What Is the Legal Basis for Withdrawing Hydration & Nutrition Administered by Tube?
In Texas, hydration and nutrition administered by a tube is included in the definition of "life-sustaining treatment."
"Life-sustaining treatment" means treatmentTexas Health & Safety Code § 166.002(emphasis added)
that, based on reasonable medical judgment, sustains the life of a
patient and without which the patient will die. The term includes
both life-sustaining medications and artificial life support, such
as mechanical breathing machines, kidney dialysis treatment, and
artificial nutrition and hydration. The term does not include the
administration of pain management medication or the performance of
a medical procedure considered to be necessary to provide comfort
care, or any other medical care provided to alleviate a patient's
Because it is included in this definition, it can be withdrawn from a patient under other provisions of the law. It makes no sense to me that food and water, however administered, should be considered a medical "treatment." As Wesley J. Smith notes, the only outcome one can expect from withdrawal of food and water is certain death. Withdrawal of other treatments does not always result in death. There are medical miracles, and there are recoveries that cannot be explained by doctors.
Wesley J. Smith weighs in on the Haleigh Poutre story...
Nutritional termination can only have one result: Death. As a consequence, I believe the decision to withdraw or withhold such care should be treated differently than other such decisions. Benefits of doubt should go to providing nutritional sustenance. Indeed, in my view, absent clear written instructions by the patient or the presence of other urgent medical issues, dehydration should never be done based on the decisions of others, particularly if they are steeped in quality of life considerations about the lack of a life worth living.
For more information on this issue read Mr. Smith's article Dehydration Nation. Here is a taste:
The great Christian bioethics pioneer Paul Ramsey, author of the seminal book The Patient as a Person, worried presciently that surrogate decision making could endanger the lives of people who were seen as devalued. Thus, while Ramsey believed that people should be allowed to refuse treatment for themselves on a subjective quality-of-life basis, he urged that decisions made on behalf of others be strictly based on medical needs. Otherwise, he wrote, we could be shifting “the focus from whether treatments are beneficial to patients to whether patients’ lives are beneficial to them.”
Also, consider this:
It has even gotten to the point that courts may hold disabled people to past statements that they would want to die over present indications that they want to live—as the trial judge in Michael Martin’s case did.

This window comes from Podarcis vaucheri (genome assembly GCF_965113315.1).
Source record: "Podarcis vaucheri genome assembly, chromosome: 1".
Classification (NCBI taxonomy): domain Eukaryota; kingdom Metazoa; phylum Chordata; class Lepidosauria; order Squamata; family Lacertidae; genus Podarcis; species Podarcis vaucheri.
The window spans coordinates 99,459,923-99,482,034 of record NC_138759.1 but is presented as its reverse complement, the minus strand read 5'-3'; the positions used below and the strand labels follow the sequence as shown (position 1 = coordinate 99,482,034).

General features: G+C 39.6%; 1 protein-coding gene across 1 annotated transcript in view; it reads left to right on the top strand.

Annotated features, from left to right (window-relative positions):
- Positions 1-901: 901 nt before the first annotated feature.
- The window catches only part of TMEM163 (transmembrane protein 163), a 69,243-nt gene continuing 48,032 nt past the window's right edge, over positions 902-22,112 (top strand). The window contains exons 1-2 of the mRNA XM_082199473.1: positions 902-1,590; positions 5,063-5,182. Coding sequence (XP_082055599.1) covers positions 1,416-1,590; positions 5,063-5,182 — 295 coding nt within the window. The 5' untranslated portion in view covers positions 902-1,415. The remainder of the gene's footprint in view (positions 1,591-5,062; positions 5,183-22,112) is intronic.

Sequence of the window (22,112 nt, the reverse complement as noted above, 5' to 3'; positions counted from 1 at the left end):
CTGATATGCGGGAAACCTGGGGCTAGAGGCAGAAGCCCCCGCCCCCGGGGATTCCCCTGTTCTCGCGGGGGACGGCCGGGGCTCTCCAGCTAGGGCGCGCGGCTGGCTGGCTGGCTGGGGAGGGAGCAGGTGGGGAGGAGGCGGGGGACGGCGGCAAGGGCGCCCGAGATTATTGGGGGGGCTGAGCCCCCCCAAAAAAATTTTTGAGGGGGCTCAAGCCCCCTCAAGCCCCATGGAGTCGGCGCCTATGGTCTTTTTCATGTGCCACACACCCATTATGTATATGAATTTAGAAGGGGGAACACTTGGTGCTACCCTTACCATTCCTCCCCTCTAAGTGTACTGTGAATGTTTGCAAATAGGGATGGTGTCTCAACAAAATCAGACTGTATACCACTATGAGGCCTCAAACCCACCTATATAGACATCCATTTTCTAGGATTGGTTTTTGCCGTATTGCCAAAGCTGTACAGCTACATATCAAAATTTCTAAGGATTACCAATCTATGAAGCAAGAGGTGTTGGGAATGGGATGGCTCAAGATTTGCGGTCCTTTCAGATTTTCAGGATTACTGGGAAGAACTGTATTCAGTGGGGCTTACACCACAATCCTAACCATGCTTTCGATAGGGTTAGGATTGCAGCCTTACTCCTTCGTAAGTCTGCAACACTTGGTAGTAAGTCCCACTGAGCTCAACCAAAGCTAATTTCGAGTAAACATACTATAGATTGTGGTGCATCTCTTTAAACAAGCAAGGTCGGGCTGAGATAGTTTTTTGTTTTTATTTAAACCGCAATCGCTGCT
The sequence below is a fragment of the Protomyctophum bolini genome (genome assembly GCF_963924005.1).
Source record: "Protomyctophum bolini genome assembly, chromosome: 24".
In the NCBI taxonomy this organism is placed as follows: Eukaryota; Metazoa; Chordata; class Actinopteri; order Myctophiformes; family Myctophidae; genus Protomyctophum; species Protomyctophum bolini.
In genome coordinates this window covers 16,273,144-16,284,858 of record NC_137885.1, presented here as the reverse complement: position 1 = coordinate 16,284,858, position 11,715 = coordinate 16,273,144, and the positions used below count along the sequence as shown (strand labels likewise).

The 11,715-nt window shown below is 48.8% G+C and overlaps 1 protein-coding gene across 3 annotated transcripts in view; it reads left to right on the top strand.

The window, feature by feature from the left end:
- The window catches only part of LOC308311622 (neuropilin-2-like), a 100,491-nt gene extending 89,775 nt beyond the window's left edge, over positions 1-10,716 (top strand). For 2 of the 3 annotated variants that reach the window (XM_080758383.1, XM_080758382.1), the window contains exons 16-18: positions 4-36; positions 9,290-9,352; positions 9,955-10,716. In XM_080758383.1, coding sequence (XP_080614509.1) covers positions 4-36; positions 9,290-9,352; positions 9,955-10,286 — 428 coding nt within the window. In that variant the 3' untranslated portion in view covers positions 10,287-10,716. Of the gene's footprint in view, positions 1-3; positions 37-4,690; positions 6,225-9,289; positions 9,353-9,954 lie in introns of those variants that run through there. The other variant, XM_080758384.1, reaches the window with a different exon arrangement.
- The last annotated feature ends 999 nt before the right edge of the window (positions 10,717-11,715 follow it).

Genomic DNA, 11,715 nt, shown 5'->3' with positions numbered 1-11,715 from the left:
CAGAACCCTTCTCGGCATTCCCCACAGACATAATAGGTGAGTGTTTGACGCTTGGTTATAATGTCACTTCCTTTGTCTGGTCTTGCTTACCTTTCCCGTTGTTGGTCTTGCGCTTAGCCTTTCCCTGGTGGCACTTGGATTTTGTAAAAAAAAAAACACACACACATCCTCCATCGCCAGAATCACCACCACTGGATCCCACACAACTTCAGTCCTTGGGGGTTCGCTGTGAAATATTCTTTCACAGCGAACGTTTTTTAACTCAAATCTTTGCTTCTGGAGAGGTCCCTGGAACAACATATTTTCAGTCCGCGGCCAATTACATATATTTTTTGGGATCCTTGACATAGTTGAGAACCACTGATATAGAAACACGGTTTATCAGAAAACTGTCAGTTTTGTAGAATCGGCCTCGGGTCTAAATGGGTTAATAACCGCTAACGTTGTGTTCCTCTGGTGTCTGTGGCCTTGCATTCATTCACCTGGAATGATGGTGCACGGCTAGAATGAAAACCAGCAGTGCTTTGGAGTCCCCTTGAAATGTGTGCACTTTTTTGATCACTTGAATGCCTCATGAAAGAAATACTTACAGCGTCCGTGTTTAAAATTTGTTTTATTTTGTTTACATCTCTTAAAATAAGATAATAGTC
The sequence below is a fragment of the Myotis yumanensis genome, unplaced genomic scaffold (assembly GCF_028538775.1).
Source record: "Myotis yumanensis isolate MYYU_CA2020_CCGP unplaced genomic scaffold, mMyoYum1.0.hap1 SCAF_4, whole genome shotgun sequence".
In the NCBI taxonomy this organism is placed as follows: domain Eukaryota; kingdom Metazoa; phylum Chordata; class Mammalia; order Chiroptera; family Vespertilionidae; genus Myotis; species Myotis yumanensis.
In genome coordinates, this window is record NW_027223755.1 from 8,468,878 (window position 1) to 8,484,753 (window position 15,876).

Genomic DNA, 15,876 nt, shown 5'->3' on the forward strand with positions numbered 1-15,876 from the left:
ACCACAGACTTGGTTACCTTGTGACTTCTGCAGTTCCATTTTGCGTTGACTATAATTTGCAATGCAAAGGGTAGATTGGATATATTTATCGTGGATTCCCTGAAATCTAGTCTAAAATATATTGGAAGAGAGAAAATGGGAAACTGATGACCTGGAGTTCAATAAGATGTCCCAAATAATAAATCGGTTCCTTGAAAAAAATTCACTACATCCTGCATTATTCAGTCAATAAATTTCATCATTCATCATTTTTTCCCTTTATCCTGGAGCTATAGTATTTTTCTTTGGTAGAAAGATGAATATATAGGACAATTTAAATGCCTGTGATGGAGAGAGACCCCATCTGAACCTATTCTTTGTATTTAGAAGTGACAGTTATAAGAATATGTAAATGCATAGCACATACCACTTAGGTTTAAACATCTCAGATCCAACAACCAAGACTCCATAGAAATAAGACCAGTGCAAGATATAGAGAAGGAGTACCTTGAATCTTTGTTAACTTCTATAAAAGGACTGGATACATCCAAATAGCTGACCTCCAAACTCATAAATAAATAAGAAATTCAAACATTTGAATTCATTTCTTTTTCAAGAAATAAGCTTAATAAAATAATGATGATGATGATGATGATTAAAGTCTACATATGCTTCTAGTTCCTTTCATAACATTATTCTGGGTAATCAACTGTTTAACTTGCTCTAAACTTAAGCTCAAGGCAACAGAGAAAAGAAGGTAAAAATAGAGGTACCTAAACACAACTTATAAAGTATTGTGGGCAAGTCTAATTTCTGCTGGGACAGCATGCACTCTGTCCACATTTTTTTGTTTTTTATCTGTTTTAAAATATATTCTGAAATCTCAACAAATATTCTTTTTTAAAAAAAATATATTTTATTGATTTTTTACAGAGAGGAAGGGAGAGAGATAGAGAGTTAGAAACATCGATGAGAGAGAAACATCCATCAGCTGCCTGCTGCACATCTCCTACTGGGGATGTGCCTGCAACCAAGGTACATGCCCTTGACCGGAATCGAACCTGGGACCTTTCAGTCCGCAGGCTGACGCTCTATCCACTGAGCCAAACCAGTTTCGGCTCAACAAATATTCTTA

The worst of these cases of which I am aware is the tragic dehydration of Marjorie Nighbert. Marjorie was a successful businesswoman until a stroke left her disabled. She was unable to swallow safely, but not terminally ill. She was moved from Alabama to a nursing home in Florida where she would receive rehabilitation to help her relearn how to chew and swallow without danger of aspiration. A feeding tube was inserted to ensure that she was properly nourished during her recovery.
Marjorie had once told her brother Maynard that she didn’t want a feeding tube if she were terminally ill. Despite the fact that she was not dying, Maynard believed that she had meant that she would rather die by dehydration than live the rest of her life using a feeding tube. Accordingly, he ordered all of Marjorie’s nourishment stopped.
As she was slowly dehydrating to death, Marjorie began to beg the staff for food and water. Distraught nurses and staff members, not knowing what else to do, surreptitiously snuck her small amounts. One staffer—who was later fired for the deed—blew the whistle, leading to a hurried court investigation and a temporary restraining order requiring that Marjorie receive nourishment.
Circuit Court Judge Jere Tolton appointed attorney William F. Stone to represent Marjorie and gave him twenty-four hours to determine whether she was competent to rescind the general power of attorney she had given to Maynard before her stroke. After the rushed investigation, Stone was forced to report that Marjorie was not competent at that time. (She had, after all, been intentionally malnourished for several weeks.) Stone particularly noted that he had been unable to determine whether she had been competent at the time the dehydration commenced.
With Stone’s report in hand, Judge Tolton ruled that the dehydration should be completed! Before an appalled Stone could appeal, Marjorie died on April 6, 1995.
Quite simply, hydration and nutrition should not be considered a "life-sustaining treatment".